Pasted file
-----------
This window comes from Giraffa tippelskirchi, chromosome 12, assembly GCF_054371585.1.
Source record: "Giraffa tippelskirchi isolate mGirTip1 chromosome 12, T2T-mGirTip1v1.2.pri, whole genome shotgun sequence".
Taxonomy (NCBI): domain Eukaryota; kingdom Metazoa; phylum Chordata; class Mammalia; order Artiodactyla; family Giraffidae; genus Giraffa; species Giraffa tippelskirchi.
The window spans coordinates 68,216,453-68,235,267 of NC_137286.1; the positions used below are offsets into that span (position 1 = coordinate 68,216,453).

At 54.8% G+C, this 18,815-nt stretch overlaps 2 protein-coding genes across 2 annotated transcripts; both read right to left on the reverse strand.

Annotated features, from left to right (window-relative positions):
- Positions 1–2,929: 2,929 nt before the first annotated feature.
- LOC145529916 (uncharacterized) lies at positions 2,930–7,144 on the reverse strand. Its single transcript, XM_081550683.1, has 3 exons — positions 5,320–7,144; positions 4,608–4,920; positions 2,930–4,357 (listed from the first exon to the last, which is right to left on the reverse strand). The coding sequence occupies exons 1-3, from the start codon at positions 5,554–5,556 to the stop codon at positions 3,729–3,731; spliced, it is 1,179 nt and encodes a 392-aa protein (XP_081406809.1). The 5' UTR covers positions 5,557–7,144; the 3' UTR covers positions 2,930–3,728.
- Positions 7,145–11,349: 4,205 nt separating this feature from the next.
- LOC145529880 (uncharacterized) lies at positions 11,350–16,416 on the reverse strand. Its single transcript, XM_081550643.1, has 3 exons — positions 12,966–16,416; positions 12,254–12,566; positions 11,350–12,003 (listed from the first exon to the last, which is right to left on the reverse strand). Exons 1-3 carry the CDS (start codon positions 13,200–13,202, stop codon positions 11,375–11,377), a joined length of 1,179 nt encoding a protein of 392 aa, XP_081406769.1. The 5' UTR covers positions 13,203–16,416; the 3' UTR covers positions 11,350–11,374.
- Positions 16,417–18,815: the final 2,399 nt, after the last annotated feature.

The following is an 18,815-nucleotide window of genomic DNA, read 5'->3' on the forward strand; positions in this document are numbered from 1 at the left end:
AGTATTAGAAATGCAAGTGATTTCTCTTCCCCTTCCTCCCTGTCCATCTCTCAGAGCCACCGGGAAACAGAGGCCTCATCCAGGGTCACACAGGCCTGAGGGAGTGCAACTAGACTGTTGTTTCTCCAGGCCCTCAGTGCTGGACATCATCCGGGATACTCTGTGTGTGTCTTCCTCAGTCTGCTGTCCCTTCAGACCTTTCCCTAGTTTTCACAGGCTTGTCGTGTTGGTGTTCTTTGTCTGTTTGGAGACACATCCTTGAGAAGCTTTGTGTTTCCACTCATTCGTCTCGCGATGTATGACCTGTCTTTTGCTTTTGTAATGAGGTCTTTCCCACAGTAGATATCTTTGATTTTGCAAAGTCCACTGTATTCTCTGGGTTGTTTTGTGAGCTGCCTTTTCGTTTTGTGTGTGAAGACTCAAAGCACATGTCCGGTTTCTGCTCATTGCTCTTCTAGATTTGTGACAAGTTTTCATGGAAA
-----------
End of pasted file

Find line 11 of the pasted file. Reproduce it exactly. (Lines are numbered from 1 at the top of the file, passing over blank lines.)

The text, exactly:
- Positions 16,417–18,815: the final 2,399 nt, after the last annotated feature.